correspondent, I cannot but perceive a difficulty in applying them, at an early age especially, to some branches of a liberal education; I am even inclined to think that few of our “youth at school” would discover the connexion between those pure motives, for instance, and the not very pure details of heathen mythology, however indispensable such information doubtless is to the right understanding of the Greek and Latin classics.

Under all these circumstances, I am willing to acknowledge my preference, in practical tuition, for those motives (emulation included) which have beneficially actuated our predecessors; nay, to extend their influence : nor can I help attaching some value to the opinions of such men as Knox and Barrow-schoolmasters as well as clergymen and scholars; for as Butler quaintly remarks

“ When your names are aptly chosen,

Two are as valid as two dozen.”

“ They," says the former, “who have arrived at any very eminent degree of excellence in the practice of an art or profession, have commonly been actuated by a species of enthusiasm in the pursuit of it." Again, in an extract from Milton's Tractate :-“But here the main skill and groundwork will be to temper them with such lectures and explanations upon every opportunity as may lead and draw them in willing obedience, enflamed with a study of learning and the admiration of virtue; stirred up with high hopes of living to be men, and worthy patriots, dear to God, and famous to all ages.And again—" Infusing into their young minds such an ingenious and noble ardour, as would not fail to make many of them renowned and matchless men.”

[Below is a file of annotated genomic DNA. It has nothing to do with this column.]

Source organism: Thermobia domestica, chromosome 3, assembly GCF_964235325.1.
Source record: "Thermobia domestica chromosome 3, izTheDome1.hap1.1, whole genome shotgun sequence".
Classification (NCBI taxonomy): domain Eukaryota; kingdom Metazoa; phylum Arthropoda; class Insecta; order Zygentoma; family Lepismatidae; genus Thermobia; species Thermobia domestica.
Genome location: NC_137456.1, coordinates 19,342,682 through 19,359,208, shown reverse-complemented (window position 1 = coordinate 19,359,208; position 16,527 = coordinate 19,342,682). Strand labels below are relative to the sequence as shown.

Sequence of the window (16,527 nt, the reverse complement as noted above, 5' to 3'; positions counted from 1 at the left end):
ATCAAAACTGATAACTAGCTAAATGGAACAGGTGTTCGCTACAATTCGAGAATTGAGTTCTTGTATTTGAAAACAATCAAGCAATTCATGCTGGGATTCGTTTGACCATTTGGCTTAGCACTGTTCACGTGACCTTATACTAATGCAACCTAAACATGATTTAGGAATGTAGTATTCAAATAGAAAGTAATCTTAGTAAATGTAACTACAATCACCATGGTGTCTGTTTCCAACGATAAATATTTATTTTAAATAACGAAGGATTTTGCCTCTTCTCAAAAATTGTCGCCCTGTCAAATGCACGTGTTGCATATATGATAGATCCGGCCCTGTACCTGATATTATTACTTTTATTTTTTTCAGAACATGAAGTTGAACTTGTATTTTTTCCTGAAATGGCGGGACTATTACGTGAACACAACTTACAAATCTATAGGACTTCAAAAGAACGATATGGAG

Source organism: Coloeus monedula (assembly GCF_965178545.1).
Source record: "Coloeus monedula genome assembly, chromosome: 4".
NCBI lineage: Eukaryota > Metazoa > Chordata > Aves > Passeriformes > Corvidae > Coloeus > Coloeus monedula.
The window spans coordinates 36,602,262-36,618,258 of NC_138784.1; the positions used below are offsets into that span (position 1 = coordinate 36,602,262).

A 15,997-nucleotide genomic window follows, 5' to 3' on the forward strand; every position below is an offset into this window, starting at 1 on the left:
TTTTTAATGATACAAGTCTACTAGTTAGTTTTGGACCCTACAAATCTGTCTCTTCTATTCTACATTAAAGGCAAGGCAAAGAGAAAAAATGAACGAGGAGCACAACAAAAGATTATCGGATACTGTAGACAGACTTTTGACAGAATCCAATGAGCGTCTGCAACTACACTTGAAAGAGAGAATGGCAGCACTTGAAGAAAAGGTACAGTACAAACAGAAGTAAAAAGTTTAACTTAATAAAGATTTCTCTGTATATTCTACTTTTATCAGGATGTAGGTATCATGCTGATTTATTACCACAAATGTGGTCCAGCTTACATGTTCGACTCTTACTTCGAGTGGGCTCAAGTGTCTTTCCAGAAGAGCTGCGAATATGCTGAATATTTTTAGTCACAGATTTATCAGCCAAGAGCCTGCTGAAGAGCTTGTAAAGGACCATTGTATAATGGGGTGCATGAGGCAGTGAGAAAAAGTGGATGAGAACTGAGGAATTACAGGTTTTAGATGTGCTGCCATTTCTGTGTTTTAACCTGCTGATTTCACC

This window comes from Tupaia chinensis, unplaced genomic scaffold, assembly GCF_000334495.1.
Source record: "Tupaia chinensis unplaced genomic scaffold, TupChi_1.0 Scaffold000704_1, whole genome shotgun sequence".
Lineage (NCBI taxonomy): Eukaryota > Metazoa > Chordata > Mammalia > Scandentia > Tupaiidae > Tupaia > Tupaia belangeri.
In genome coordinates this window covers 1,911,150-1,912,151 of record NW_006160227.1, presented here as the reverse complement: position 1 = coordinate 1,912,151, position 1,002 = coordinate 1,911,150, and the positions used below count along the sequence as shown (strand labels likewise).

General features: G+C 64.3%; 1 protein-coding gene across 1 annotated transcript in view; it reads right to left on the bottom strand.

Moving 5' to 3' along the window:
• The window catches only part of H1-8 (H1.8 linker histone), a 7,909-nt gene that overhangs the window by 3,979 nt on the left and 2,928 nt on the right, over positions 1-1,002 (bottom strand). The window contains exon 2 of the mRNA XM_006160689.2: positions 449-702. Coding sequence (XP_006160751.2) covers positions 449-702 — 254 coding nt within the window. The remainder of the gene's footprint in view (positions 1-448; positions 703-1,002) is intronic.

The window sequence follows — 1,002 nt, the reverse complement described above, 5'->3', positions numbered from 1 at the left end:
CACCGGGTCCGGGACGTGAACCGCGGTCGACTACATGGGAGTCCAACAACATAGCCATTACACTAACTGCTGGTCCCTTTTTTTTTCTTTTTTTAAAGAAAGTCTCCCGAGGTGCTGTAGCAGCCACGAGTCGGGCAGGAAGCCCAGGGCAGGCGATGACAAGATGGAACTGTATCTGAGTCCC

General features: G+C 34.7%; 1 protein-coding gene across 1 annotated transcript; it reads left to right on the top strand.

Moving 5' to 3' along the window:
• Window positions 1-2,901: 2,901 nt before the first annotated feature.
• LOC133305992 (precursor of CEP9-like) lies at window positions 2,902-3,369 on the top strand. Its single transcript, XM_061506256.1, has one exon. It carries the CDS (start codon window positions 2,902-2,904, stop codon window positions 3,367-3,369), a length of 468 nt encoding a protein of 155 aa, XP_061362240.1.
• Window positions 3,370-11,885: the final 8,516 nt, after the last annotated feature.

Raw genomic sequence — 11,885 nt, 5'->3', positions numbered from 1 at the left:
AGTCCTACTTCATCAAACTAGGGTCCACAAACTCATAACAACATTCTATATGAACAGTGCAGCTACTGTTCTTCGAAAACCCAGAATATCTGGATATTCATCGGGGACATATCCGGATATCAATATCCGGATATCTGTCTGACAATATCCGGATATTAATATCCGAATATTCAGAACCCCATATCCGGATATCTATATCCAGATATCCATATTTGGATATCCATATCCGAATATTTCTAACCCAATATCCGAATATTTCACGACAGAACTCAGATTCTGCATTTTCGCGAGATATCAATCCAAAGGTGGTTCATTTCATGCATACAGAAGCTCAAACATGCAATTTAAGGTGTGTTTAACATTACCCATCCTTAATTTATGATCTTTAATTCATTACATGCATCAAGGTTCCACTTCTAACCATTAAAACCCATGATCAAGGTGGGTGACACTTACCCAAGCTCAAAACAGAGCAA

The testimony of Dr. Barrow (author of the Bampton Lecture for 1799) is still more express on the point in dispute: “ Another powerful principle,” says he, “ which should be carefully kept alive in the minds of youthful students is ambition or emulation. The schoolboy is not less influenced than mankind in general, by the sentiments of those immediately around him. The contempt or the esteem, the applause or the ridicule of his comrades, are amongst his most efficacious motives of action."

I might here adduce the authority of a much greater philosopher than either of the preceding writers, though less acquainted than they with scholastic details—John Locke! His opinion on the subject is recorded in numerous passages of his Treatise on Education; but I will content myself with the following :-“ Concerning reputation, I shall only remark this one thing more of it, that though it be not the true principle and measure of virtue (for that is the knowledge of a man's duty, and the satisfaction it is to obey his Maker, in following the dictates of that light God has given him, with the hopes of acceptation), yet it is that which comes nearest to it: and being the testimony and applause that other people's reason, as it were by a common consent, gives to virtuous and well-ordered actions, it is the proper guide and encouragement of children, until they grow able to judge for themselves, and to find what is right by their own reason."

Having thus feebly attempted to respond to our writer's demand for